"You've got to see the Garden of Unearthly Delights," our taxi driver gushed without prompting as he swept us away from Adelaide Airport towards the steamy city centre several Fringes ago. "It just goes off down there."
It was my first Adelaide Fringe; I wasn't entirely sure what he was talking about. After checking into my hotel off Rundle Mall, I went straight to a late-night cabaret chat show at the Tuxedo Cat, which was a pop-up club that transformed vacant city buildings into much-needed venues to accommodate the ridiculously ambitious festival.
The next day, it was all aboard a bus for a tour around op shops in far-flung suburbs I'd never heard of, complete with songs and patter from the comedian hostess.
It wasn't until the second evening rolled around, a full 24 hours after our driver spruiked it, that I entered the Garden of Unearthly Delights - and promptly wondered what took me so long.
At other times of the year, this is plain old Rundle Park, squatting at the end of Rundle Street, a hop and a skip from that iconic sculpture known as the Mall's Balls. During the Fringe, however, the park that helps form a green ring around the city centre becomes something else altogether: a wonderland strung with fairy lights; filled with quirky pop-up theatres, mirrored tents and other eccentricities; and peopled with random costumed characters as well as festivalgoers who are just happy they managed to nab a ticket to one of the shows.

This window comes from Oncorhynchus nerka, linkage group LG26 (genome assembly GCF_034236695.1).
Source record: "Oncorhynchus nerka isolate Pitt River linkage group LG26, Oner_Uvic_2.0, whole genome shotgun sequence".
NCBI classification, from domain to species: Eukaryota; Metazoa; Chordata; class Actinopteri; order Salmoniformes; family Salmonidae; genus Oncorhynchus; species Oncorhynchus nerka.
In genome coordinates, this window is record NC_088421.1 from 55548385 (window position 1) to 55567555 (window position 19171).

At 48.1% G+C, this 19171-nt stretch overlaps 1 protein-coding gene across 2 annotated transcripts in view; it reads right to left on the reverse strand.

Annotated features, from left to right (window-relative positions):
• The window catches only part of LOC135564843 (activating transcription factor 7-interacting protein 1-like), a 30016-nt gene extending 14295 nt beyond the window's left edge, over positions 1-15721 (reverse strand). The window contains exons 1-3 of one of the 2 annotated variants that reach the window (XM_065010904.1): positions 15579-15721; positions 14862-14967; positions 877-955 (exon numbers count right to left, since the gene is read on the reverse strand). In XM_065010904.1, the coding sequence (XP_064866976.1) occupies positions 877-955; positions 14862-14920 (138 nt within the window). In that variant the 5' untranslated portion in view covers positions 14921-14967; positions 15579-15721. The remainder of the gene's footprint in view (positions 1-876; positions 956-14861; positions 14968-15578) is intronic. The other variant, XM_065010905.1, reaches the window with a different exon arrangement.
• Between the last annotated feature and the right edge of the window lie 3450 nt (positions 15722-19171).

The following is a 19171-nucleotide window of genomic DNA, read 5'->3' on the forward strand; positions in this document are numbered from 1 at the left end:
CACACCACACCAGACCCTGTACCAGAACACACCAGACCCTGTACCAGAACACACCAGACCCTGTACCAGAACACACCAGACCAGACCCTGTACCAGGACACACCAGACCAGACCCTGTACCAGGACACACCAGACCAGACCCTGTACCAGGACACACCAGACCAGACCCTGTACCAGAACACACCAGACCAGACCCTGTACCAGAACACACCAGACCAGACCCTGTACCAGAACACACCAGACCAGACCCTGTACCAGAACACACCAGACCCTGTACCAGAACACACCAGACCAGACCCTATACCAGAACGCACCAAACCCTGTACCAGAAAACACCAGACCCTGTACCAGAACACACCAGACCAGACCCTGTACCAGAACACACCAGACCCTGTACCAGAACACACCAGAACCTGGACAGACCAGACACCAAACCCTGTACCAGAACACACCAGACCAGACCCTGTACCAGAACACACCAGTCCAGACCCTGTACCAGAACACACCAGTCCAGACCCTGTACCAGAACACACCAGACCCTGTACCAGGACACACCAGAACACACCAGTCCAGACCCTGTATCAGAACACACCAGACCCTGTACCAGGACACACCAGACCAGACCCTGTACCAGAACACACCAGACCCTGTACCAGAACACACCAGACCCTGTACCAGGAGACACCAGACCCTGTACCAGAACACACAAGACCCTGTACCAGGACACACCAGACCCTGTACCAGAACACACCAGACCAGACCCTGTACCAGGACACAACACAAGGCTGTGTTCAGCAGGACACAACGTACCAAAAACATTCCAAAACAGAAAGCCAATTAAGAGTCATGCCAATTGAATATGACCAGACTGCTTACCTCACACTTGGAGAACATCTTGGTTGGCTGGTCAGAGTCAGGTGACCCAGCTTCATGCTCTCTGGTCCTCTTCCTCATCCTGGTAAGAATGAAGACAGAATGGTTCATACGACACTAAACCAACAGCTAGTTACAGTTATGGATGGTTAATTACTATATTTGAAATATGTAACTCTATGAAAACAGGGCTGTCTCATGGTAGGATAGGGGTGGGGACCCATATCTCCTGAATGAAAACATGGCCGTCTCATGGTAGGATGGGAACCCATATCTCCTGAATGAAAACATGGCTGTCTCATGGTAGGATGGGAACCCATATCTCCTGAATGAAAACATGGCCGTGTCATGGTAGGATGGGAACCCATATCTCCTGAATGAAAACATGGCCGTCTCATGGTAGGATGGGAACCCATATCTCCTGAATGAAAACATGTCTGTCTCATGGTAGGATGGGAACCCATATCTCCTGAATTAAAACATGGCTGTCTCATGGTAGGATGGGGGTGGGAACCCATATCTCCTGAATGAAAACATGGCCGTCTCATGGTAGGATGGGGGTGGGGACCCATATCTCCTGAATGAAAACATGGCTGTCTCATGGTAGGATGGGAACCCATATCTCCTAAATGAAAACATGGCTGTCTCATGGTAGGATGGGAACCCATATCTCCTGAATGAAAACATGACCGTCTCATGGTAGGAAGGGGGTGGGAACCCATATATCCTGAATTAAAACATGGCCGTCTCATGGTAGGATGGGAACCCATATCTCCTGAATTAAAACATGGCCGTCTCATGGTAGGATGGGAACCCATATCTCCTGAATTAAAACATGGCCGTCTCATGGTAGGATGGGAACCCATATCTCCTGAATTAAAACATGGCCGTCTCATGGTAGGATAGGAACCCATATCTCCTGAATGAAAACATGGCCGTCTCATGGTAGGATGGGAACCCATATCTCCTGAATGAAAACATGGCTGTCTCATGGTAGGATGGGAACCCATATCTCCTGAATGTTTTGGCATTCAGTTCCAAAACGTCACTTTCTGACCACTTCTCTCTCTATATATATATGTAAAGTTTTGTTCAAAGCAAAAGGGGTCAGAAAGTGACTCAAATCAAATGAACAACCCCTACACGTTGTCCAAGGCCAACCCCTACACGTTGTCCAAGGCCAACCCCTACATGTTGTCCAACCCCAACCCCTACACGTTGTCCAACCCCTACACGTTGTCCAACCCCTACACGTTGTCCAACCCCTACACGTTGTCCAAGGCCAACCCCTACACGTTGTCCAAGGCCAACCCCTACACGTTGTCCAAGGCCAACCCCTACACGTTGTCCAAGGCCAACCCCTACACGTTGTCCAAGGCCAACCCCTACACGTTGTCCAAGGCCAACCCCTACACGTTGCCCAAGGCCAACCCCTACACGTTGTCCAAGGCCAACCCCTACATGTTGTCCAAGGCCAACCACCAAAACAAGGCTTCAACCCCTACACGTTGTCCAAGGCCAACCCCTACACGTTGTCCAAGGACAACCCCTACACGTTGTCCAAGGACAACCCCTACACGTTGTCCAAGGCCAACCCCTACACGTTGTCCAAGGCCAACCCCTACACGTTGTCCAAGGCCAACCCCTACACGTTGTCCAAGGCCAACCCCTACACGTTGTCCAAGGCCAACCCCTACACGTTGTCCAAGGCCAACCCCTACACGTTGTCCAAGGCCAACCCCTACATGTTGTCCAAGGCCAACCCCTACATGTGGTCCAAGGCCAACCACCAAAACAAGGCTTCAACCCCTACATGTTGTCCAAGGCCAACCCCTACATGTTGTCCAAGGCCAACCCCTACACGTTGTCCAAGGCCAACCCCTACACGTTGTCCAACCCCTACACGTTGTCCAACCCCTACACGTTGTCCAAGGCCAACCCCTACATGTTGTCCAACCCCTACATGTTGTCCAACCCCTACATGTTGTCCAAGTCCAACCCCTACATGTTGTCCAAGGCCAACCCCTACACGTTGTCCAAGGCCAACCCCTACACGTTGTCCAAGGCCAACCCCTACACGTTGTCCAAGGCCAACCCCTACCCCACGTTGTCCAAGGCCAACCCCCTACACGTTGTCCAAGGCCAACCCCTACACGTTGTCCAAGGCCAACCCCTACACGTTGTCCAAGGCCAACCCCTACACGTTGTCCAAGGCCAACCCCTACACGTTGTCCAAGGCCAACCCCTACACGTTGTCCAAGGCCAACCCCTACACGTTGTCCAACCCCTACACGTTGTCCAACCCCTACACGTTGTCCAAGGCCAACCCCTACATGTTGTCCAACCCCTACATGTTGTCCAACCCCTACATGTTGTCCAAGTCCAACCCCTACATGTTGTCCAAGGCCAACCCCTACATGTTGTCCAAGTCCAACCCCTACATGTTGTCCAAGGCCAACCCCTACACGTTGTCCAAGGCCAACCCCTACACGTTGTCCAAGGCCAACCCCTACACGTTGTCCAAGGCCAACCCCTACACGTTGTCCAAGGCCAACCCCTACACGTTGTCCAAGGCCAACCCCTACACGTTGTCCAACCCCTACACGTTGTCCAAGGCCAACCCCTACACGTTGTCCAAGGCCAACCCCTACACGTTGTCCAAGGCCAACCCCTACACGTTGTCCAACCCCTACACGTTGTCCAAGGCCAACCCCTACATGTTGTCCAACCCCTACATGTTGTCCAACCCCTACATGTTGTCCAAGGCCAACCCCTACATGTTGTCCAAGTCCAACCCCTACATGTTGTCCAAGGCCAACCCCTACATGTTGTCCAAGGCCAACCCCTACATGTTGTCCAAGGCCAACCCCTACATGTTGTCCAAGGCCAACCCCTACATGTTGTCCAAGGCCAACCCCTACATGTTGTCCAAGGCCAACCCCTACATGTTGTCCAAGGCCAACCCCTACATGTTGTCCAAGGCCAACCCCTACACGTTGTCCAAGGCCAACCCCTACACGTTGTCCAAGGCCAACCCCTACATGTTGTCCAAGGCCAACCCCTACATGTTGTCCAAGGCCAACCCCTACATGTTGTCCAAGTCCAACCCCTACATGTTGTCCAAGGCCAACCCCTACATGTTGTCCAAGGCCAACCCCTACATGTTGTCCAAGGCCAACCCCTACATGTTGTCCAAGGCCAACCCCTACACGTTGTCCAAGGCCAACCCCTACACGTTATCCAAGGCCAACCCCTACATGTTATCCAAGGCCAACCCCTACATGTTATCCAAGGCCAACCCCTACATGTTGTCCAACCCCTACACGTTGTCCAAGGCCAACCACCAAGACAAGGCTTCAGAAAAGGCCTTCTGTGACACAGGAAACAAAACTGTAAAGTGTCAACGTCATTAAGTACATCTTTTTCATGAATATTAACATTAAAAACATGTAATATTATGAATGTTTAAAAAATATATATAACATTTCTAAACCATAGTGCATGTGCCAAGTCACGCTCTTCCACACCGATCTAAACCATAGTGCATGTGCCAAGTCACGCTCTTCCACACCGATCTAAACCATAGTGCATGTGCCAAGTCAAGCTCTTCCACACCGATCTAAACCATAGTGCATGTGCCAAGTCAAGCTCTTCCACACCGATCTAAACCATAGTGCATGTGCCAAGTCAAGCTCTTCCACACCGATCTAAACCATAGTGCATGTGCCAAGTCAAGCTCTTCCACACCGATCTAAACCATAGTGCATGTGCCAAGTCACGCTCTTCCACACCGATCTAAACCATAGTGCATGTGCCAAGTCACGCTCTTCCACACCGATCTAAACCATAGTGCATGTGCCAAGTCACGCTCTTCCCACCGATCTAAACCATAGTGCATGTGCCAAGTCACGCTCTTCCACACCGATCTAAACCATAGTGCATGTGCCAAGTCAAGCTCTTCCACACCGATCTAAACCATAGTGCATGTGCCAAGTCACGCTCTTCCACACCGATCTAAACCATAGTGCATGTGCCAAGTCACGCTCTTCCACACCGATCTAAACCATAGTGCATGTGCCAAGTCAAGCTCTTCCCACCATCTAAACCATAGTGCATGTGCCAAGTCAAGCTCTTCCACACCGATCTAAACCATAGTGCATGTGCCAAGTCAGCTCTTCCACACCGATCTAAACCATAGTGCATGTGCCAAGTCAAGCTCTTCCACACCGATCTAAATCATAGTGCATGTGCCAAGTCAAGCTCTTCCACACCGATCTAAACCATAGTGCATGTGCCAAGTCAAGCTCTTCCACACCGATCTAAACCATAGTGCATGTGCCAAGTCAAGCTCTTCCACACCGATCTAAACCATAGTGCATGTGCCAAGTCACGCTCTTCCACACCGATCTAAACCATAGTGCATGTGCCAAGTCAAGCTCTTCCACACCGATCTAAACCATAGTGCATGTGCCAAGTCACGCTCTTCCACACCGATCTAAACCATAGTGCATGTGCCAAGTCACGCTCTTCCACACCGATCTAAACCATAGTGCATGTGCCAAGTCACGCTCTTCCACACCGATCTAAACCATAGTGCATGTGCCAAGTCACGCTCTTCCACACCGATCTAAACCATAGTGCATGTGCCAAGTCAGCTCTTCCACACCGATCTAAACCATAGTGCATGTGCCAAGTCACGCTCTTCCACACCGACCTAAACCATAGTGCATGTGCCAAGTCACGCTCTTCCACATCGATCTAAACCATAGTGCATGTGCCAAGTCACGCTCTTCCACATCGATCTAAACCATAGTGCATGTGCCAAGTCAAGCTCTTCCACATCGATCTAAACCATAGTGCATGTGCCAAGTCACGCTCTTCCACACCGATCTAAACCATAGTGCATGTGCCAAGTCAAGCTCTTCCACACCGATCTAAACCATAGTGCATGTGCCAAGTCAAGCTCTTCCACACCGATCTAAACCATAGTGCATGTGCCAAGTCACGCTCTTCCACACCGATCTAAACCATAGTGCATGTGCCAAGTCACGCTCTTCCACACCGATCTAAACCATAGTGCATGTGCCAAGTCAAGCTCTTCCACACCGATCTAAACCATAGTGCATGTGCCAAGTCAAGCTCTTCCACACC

Within the garden walls, we see a touching mime act with a gaffer-taped gob, a so-so acrobatic troupe and a jaw-dropping pair of New York-based sisters who twirl around a trapeze naked before talking a pair of middle-aged bearded blokes out of their clothes and into some frilly things in full view of everyone. It was entirely unearthly and incredibly delightful.
Having been won over so thoroughly, it's with extra interest that I peruse the program for this year's Fringe, which kicks off on February 15. It seems the southern hemisphere's largest arts festival plans to outdo itself, packing in 930 events and about 4000 artists doing their thing in 350 permanent and impermanent venues during a record 31 days - a week longer than 2012. It's enough to make anyone's head spin (and prompt a few imaginary cartwheels).
Among the usual comedy, cabaret, film, theatre, circus and burlesque shows are intrigues such as voyeuristic peep shows in the windows of the State Library of South Australia, a dance performance in a caravan for an audience of just five, and an Icelandic play translated into a Scots dialect.
The festival ambassador, Paul McDermott, will unveil his first exhibition, The Dark Garden. "It's a more private aspect of my existence that I haven't shown people for a long time," he says of his paintings of "mega-cute megafauna" populating a post-apocalyptic future. "I find it a bit awkward talking about it." He treads more familiar territory performing satirical songs in his other Fringe show, Paul Sings.